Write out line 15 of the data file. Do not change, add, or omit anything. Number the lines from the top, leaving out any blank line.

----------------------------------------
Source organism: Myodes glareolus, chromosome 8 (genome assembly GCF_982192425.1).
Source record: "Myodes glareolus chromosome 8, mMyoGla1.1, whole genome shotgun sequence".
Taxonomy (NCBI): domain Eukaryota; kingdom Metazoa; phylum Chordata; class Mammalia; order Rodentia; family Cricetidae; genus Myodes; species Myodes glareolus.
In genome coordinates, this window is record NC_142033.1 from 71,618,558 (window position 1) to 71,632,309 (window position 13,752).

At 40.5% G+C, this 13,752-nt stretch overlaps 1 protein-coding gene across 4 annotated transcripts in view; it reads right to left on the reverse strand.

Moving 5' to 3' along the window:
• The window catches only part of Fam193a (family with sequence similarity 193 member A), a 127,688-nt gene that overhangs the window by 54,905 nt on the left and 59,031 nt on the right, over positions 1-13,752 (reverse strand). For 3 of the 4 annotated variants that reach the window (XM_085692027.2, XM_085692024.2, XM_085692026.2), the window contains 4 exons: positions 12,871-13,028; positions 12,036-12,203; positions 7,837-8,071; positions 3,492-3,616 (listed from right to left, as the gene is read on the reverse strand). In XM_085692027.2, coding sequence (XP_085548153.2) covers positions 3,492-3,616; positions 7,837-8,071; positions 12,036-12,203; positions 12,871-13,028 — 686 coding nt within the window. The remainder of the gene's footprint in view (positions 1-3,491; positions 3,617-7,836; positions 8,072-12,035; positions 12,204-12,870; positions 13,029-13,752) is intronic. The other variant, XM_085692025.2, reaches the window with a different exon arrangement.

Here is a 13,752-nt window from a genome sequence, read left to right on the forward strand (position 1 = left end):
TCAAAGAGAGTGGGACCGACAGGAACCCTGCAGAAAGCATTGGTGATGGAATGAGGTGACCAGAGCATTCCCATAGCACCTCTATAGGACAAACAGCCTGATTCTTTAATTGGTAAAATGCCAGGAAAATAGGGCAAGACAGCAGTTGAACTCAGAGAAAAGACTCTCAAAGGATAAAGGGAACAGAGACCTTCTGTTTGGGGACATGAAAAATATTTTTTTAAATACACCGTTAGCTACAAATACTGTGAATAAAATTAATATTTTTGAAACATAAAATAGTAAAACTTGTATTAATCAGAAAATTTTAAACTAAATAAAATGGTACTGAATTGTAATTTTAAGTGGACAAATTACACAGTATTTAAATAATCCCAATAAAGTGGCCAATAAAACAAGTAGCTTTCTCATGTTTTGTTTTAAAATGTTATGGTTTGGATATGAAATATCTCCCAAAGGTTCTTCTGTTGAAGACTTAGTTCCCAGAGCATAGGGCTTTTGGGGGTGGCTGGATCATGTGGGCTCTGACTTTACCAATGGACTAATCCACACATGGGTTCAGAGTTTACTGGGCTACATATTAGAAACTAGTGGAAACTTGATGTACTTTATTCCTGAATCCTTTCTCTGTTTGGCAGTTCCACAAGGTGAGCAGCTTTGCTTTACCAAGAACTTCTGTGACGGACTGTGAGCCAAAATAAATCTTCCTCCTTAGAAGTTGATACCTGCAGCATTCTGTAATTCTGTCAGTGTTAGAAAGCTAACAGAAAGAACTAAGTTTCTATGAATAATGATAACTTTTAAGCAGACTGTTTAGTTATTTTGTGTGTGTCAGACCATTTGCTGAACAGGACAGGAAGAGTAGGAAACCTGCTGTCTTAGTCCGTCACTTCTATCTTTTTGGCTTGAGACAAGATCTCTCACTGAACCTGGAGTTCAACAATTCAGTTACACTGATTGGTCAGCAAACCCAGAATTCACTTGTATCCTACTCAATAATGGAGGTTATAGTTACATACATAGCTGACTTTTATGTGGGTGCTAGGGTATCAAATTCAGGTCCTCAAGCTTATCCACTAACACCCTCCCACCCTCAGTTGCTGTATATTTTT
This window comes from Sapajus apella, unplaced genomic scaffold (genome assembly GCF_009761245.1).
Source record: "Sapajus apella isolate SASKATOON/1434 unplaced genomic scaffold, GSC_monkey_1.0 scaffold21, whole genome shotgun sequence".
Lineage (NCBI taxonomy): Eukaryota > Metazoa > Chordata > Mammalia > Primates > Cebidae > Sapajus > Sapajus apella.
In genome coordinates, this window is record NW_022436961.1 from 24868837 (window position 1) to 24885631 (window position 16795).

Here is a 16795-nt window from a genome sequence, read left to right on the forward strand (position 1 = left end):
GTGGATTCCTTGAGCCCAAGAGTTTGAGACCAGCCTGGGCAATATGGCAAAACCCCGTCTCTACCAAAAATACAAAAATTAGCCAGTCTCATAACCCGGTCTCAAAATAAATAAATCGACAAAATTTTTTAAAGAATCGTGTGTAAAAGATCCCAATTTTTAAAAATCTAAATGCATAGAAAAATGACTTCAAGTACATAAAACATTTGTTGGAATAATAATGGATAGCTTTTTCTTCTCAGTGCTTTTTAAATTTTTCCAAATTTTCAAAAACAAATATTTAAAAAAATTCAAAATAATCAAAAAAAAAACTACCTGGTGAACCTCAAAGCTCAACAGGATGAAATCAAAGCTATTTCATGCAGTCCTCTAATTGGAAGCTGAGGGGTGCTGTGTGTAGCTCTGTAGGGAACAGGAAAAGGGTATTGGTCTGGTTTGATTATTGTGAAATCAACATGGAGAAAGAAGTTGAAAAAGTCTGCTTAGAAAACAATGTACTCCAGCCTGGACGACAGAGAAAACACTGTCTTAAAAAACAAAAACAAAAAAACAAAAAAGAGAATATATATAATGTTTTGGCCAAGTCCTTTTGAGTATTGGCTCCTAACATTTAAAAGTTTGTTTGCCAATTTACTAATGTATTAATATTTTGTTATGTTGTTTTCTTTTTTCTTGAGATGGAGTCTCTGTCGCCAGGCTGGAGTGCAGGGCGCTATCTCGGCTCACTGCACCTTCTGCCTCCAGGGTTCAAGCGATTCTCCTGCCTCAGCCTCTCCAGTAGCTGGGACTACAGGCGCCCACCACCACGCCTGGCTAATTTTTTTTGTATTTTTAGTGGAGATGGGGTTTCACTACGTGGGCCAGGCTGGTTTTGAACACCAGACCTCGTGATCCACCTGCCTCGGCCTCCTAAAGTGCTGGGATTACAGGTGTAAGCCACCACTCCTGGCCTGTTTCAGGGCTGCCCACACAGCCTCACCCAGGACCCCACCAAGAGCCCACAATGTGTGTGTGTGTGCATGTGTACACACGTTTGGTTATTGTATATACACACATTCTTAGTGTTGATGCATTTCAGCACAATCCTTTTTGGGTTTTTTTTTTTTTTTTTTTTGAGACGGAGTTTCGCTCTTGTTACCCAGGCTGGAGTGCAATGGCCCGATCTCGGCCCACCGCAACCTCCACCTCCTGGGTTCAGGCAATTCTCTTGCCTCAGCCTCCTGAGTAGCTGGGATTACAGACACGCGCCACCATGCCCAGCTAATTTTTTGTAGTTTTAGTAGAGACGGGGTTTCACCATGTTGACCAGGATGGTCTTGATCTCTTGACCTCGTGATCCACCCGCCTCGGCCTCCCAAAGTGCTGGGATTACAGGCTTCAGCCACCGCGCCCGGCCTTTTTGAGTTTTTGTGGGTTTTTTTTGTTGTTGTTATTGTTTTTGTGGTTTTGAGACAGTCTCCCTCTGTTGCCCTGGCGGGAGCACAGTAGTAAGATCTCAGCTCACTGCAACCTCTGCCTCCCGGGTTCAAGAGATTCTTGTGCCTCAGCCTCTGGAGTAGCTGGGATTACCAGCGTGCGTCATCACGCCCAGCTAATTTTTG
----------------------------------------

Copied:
GTGGATTCCTTGAGCCCAAGAGTTTGAGACCAGCCTGGGCAATATGGCAAAACCCCGTCTCTACCAAAAATACAAAAATTAGCCAGTCTCATAACCCGGTCTCAAAATAAATAAATCGACAAAATTTTTTAAAGAATCGTGTGTAAAAGATCCCAATTTTTAAAAATCTAAATGCATAGAAAAATGACTTCAAGTACATAAAACATTTGTTGGAATAATAATGGATAGCTTTTTCTTCTCAGTGCTTTTTAAATTTTTCCAAATTTTCAAAAACAAATATTTAAAAAAATTCAAAATAATCAAAAAAAAAACTACCTGGTGAACCTCAAAGCTCAACAGGATGAAATCAAAGCTATTTCATGCAGTCCTCTAATTGGAAGCTGAGGGGTGCTGTGTGTAGCTCTGTAGGGAACAGGAAAAGGGTATTGGTCTGGTTTGATTATTGTGAAATCAACATGGAGAAAGAAGTTGAAAAAGTCTGCTTAGAAAACAATGTACTCCAGCCTGGACGACAGAGAAAACACTGTCTTAAAAAACAAAAACAAAAAAACAAAAAAGAGAATATATATAATGTTTTGGCCAAGTCCTTTTGAGTATTGGCTCCTAACATTTAAAAGTTTGTTTGCCAATTTACTAATGTATTAATATTTTGTTATGTTGTTTTCTTTTTTCTTGAGATGGAGTCTCTGTCGCCAGGCTGGAGTGCAGGGCGCTATCTCGGCTCACTGCACCTTCTGCCTCCAGGGTTCAAGCGATTCTCCTGCCTCAGCCTCTCCAGTAGCTGGGACTACAGGCGCCCACCACCACGCCTGGCTAATTTTTTTTGTATTTTTAGTGGAGATGGGGTTTCACTACGTGGGCCAGGCTGGTTTTGAACACCAGACCTCGTGATCCACCTGCCTCGGCCTCCTAAAGTGCTGGGATTACAGGTGTAAGCCACCACTCCTGGCCTGTTTCAGGGCTGCCCACACAGCCTCACCCAGGACCCCACCAAGAGCCCACAATGTGTGTGTGTGTGCATGTGTACACACGTTTGGTTATTGTATATACACACATTCTTAGTGTTGATGCATTTCAGCACAATCCTTTTTGGGTTTTTTTTTTTTTTTTTTTTGAGACGGAGTTTCGCTCTTGTTACCCAGGCTGGAGTGCAATGGCCCGATCTCGGCCCACCGCAACCTCCACCTCCTGGGTTCAGGCAATTCTCTTGCCTCAGCCTCCTGAGTAGCTGGGATTACAGACACGCGCCACCATGCCCAGCTAATTTTTTGTAGTTTTAGTAGAGACGGGGTTTCACCATGTTGACCAGGATGGTCTTGATCTCTTGACCTCGTGATCCACCCGCCTCGGCCTCCCAAAGTGCTGGGATTACAGGCTTCAGCCACCGCGCCCGGCCTTTTTGAGTTTTTGTGGGTTTTTTTTGTTGTTGTTATTGTTTTTGTGGTTTTGAGACAGTCTCCCTCTGTTGCCCTGGCGGGAGCACAGTAGTAAGATCTCAGCTCACTGCAACCTCTGCCTCCCGGGTTCAAGAGATTCTTGTGCCTCAGCCTCTGGAGTAGCTGGGATTACCAGCGTGCGTCATCACGCCCAGCTAATTTTTG